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Textile Firms to Seek Import Restrictions

U.S. manufacturers cite the 'threat' of Chinese products flooding world markets when quotas end this year.

September 02, 2004|Evelyn Iritani | Times Staff Writer

U.S. textile and apparel makers stepped up their fight against cheap foreign goods on Wednesday, announcing plans to ask the Bush administration to restrict imports of dozens of categories of Chinese apparel and textile products.

The manufacturers want the U.S. government to impose restraints based on the "threat" that imports of Chinese-made T-shirts, khaki pants, towels and other products will surge after global quotas on apparel and textile products are removed at the end of this year.

U.S. manufacturers have never sought restraints against China under global trade laws based on the threat of damages rather than actual harm. But they argue that Washington must move sooner rather than later, given China's already significant inroads into the U.S. market.

Without some restraints, domestic textile and apparel makers predict, China will take over world textile and apparel markets when the quotas cease, triggering the loss of millions of jobs in the U.S. and elsewhere. They have allied with poor nations in an effort to persuade the World Trade Organization to delay the quota system phaseout for three years. The decades-old system allots quotas for countries to sell apparel and textiles to the U.S. and other developed countries.

Sluggish job creation has been a major topic in this year's tightly fought presidential election, prompting U.S. textile and apparel makers to step up lobbying efforts in Washington in recent weeks.

Although many believe it is unlikely the U.S. government will accept the petitions based solely on the threat of injury, the manufacturers hope their actions will bolster the Bush administration's effort to persuade China to voluntarily restrain its exports. U.S. Undersecretary of Commerce Grant Aldonas is slated to travel to Beijing next week to discuss trade matters.

Auggie Tantillo,a former U.S. trade official and executive director of the American Manufacturing Trade Action Coalition, said the group had been assured by the Bush administration that it was "well within our rights" to file a petition based "purely on threat" that considered China's exporting record and "enormous" production capacity.

The petitions will seek redress under safeguard rules reluctantly agreed to by China as part of its admission into the WTO. Under those rules, China agreed to allow countries to impose temporary restraints if the lifting of apparel and textile quotas resulted in a surge of imports that threatened domestic producers.

In those instances, countries were allowed to impose a one-year quota on Chinese goods that was 7.5% larger than the previous year's imports.

U.S. manufacturers said they would file the petitions in the "very near future" and push for a quick decision from U.S. trade officials, given China's recent gains in the U.S. market. The U.S. government is required to make a ruling within 90 days of accepting a request for safeguard action.

As of June, China had captured a 72% share of the U.S. import market in 29 categories released from quotas in 2002, according to the American Manufacturing Trade Action Coalition. That eleven-fold increase in Chinese market share included a variety of categories, including baby clothing and women's nightgowns.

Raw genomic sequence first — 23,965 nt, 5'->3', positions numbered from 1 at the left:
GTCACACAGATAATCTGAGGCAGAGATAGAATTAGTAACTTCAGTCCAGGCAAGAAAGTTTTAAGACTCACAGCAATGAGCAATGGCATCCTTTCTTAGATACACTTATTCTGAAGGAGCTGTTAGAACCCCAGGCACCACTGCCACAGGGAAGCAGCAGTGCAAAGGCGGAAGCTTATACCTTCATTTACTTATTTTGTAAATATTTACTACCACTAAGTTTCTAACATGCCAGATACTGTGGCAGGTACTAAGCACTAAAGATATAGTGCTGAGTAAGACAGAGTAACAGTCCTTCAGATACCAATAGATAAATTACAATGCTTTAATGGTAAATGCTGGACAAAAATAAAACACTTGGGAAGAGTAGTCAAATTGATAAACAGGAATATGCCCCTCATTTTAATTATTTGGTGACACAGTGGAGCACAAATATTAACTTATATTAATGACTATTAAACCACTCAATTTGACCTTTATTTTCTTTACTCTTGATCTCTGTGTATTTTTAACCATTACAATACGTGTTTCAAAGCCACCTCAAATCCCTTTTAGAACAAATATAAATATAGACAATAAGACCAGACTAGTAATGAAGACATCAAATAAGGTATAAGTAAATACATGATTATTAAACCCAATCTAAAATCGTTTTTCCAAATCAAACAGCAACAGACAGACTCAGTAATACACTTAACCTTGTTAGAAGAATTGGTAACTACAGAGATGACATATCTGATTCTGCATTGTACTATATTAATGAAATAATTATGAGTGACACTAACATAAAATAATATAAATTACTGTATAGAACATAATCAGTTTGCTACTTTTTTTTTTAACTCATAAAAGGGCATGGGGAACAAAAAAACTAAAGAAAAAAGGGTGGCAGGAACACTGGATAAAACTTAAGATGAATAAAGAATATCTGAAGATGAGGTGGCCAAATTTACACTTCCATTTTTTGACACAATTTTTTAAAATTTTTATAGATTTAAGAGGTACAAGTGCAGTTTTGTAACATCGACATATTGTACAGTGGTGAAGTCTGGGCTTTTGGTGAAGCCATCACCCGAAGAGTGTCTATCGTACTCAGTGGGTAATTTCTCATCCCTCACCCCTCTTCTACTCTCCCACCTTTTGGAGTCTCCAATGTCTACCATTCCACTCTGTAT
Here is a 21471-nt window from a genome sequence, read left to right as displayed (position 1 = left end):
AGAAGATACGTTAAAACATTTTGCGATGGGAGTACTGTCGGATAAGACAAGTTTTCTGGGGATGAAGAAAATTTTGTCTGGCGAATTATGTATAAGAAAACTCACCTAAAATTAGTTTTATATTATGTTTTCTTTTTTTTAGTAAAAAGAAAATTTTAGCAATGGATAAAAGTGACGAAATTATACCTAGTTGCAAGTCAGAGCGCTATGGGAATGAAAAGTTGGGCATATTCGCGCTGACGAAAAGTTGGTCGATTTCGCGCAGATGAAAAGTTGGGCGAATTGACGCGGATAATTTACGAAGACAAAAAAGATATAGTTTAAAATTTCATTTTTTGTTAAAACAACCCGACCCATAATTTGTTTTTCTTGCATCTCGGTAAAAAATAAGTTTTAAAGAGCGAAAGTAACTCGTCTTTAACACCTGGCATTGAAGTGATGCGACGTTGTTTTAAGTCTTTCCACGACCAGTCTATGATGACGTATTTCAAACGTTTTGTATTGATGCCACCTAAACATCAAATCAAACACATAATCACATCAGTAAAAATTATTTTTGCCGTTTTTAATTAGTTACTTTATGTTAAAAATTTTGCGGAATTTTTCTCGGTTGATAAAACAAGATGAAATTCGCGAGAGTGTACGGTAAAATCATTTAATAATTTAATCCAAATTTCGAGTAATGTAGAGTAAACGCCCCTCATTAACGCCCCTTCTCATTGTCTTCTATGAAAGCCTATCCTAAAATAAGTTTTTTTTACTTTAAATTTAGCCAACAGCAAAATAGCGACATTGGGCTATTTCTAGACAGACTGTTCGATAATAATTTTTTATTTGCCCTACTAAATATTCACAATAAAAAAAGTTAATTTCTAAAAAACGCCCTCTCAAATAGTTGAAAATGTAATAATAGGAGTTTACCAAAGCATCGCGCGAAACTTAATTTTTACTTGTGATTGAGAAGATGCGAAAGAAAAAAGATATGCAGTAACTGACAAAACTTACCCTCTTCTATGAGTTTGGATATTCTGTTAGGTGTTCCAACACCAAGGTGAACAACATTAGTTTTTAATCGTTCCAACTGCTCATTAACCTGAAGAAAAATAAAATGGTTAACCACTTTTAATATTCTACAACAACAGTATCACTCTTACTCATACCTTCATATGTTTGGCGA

Critics of restraints, including major retailers and other importers that benefit from low-cost goods, said the chances of the petitions being accepted are slim. They said under WTO rules, the U.S. must wait until quotas are lifted and there is evidence of a surge in Chinese imports before imposing any restraints.

"As long as a product is not quota-free, there is no legal basis for that action," said Brenda Jacobs, advisor to the U.S. Assn. of Importers of Textiles & Apparel, a Washington trade group.

U.S. trade officials have taken a similar stance in the past. Commerce Department spokeswoman Mary Brown Brewer would not comment on Wednesday's announcement but said her agency required "sufficient specific factual data" to determine whether imports were "disrupting or threatening to disrupt the U.S. market."

As for China, its government would be loath to accept a voluntary restraint because it already faces much tougher restrictions than other producers, said Nicholas Lardy, a China expert at the Institute for International Economics in Washington.

Chinese officials had no comment.

China depends on its export-oriented manufacturers to provide jobs for millions of people that are leaving farms and defunct state-owned firms.

U.S. importers say consumers are the biggest losers in the present system because they pay billions of dollars extra for apparel and textile goods under quota.

They also dismissed the claim that China posed a new threat to U.S. manufacturers, given America's decades-long embrace of cheap textile and apparel imports.

Even if Washington imposed restraints on China's imports, which it did last year on Chinese-made bras, nightgowns and knit fabrics, importers predict orders would shift to other low-wage countries instead of returning to higher-cost U.S. factories.

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